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Goodbye Quindell PLC, Hello Watchstone Group plc

Those of us who are old enough will remember when the Windscale nuclear power plant in Cumbria was renamed Sellafield, after a history of radioactive contamination incidents gave the place a bad name. Turning your back on an old name associated with bad times has always been a popular strategy, and it perhaps makes even more sense in these days of instant Google searching.

A new start?

After a few truly horrible years, culminating in a Serious Fraud Office (SFO) investigation into its accounting practices and the actions of its directors, Quindell has done exactly the same and is now known as Watchstone Group (LSE: WTG). I can’t blame them for wanting to get away from that tainted name, and if a company under new management is genuinely making a clean start, it can be a good idea.

But is Quindell, sorry, I mean Watchstone, really out of the woods? No, it very much isn’t.

At the same General Meeting that approved the change of name, the company reiterated its intention to hand back the bulk of the cash it got from the sell-off of its Professional Services Division, which would provide shareholders with 90p per share up front, followed by a further 10p when it hopefully gets its hands on £50m that is currently in escrow.

The court will decide

But as Quindell pointed out, the return of capital is still subject to court approval, with the date of the court hearing set for Wednesday, 16 December. Because of the likely effect on the share price, whichever way the decision goes, trading in the shares will be suspended from that date until the market opens on Monday, 21 December.

So what is the court likely to decide? Well, it will only allow the firm to hand over all that cash if it believes it is retaining sufficient to enable it to meet its likely liabilities in the future. With the result of the SFO investigation not expected for some time, and with nobody yet having any idea what obligations it might put upon the company, I think it would be foolhardy to assume the handout is going to automatically get the nod.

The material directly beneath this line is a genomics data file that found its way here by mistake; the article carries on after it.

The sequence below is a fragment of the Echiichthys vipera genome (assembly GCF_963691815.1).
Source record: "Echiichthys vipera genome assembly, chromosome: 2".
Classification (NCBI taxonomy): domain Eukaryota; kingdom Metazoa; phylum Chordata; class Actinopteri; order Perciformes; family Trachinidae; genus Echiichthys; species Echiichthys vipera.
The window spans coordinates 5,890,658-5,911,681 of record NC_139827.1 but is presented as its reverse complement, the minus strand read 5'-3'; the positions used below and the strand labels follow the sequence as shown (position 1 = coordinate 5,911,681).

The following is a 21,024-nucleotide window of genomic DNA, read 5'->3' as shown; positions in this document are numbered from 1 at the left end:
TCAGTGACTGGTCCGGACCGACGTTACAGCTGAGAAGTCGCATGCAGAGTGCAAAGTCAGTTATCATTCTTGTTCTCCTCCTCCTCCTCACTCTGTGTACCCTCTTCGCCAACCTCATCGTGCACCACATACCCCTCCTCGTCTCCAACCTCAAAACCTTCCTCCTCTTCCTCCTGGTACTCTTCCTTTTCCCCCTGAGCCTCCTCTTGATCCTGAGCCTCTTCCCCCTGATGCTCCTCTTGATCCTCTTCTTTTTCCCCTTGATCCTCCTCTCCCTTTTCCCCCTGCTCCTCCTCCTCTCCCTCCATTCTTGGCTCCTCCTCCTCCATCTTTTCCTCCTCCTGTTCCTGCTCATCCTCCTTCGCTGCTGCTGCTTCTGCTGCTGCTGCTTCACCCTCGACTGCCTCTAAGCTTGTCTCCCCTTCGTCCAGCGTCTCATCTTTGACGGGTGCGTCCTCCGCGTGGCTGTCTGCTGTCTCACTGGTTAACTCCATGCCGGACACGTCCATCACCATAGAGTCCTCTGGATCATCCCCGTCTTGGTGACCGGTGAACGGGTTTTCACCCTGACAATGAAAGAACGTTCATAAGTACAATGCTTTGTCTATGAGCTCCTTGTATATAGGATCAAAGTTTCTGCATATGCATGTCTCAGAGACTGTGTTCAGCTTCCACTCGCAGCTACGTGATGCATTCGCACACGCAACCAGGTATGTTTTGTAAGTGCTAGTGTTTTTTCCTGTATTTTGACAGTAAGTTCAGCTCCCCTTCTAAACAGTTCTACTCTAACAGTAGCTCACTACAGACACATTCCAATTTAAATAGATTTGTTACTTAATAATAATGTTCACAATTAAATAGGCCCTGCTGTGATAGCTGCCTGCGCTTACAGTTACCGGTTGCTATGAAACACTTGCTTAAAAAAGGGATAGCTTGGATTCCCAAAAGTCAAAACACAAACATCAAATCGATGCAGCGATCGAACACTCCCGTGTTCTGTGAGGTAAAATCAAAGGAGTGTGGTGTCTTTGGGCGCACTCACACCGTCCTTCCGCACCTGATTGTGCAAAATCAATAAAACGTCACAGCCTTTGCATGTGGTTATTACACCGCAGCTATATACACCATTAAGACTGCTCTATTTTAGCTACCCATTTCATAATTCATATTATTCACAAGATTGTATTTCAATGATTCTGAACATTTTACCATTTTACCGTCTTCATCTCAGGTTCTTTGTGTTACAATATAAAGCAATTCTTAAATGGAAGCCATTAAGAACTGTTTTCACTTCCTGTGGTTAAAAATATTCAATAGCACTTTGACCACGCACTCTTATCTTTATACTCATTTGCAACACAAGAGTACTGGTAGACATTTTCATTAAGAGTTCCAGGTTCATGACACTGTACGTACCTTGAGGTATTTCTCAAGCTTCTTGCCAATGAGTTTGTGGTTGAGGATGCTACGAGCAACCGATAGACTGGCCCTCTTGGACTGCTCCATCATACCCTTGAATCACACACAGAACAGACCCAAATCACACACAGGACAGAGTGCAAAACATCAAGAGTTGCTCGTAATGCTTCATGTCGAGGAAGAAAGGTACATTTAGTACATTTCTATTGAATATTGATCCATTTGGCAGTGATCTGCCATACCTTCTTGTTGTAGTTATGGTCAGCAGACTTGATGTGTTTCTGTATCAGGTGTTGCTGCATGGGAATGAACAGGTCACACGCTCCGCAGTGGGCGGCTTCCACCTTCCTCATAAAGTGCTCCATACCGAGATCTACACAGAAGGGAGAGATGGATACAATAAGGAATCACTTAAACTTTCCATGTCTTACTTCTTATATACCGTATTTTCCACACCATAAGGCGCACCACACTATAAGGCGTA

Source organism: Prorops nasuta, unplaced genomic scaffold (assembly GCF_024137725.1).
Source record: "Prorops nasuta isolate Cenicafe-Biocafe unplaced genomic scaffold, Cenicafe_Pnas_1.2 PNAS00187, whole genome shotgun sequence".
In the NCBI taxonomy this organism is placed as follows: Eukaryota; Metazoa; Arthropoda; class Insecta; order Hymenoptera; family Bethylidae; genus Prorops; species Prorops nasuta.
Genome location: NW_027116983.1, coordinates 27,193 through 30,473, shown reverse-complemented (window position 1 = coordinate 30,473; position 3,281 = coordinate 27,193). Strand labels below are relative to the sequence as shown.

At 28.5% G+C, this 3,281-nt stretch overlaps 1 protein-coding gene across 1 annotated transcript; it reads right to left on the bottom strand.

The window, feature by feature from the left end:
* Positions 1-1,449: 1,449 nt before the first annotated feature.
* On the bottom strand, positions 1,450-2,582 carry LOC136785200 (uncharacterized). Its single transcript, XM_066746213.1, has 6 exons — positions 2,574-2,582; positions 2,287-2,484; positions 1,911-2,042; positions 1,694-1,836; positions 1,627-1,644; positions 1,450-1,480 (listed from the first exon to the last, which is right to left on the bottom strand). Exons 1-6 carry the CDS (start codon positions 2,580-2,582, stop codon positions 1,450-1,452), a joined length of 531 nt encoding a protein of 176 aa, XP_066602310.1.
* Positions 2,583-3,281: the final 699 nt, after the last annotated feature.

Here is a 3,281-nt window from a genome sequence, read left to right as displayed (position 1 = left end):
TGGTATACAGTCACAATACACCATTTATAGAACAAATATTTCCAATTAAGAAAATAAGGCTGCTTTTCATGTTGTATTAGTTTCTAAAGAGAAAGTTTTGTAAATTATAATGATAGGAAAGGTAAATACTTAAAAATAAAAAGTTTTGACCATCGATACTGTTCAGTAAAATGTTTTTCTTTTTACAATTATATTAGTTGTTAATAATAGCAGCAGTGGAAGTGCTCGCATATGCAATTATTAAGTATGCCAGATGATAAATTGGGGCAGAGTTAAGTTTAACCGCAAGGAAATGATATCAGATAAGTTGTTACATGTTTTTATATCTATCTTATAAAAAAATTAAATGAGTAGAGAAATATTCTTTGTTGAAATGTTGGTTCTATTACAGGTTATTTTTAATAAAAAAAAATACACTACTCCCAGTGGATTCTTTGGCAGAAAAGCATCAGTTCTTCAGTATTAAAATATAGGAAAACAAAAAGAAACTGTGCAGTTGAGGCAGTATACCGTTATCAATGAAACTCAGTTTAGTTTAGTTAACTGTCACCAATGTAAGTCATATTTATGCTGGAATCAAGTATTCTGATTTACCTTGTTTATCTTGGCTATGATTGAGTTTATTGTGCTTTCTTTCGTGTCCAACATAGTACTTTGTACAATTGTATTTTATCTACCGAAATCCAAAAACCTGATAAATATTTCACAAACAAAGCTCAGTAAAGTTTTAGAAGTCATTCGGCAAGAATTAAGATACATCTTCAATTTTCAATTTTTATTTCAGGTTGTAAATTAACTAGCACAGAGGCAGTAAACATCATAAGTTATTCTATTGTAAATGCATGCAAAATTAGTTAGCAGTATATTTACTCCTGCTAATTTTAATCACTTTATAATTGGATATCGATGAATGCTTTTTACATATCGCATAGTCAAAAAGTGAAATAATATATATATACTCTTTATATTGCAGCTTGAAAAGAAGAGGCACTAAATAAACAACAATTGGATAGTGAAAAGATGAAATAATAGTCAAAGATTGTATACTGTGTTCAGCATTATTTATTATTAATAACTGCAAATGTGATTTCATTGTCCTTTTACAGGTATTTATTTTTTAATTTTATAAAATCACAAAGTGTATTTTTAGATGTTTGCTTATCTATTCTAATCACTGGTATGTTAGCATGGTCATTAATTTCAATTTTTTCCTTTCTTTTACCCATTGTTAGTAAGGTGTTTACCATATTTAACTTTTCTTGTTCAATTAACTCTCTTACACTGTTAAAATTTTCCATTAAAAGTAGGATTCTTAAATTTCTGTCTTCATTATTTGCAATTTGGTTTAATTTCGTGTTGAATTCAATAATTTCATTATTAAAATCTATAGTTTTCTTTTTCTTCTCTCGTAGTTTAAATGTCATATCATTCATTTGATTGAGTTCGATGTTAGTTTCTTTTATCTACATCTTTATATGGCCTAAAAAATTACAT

On top of that law firm Your Legal Friend is pursuing action on behalf of one group of shareholders, with a second group waiting in the wings — and who knows how many more might come forward should the first group win their claim? So to Quindell/Watchstone shareholders, I’d suggest you don’t plan that big Christmas party from your windfall just yet.

Not with my bargepole

And if you’re thinking of buying the shares today, at 98p, think also about what kind of company you’d be left with if and after the cash pile is handed over. Essentially you’ll have two loss-making telematics subsidiaries, Ingenie and Himex, for which there are no visible signs of turnaround yet. And then there’s PT Healthcare, which is also making a loss.

I personally see no value in the new Watchstone apart from its current cash pile, and whether investors can get their hands on it is still very much uncertain — this is still definitely one I would avoid.

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Alan Oscroft has no position in any shares mentioned. The Motley Fool UK owns shares in Google's Alphabet. We Fools don't all hold the same opinions, but we all believe that considering a diverse range of insights makes us better investors.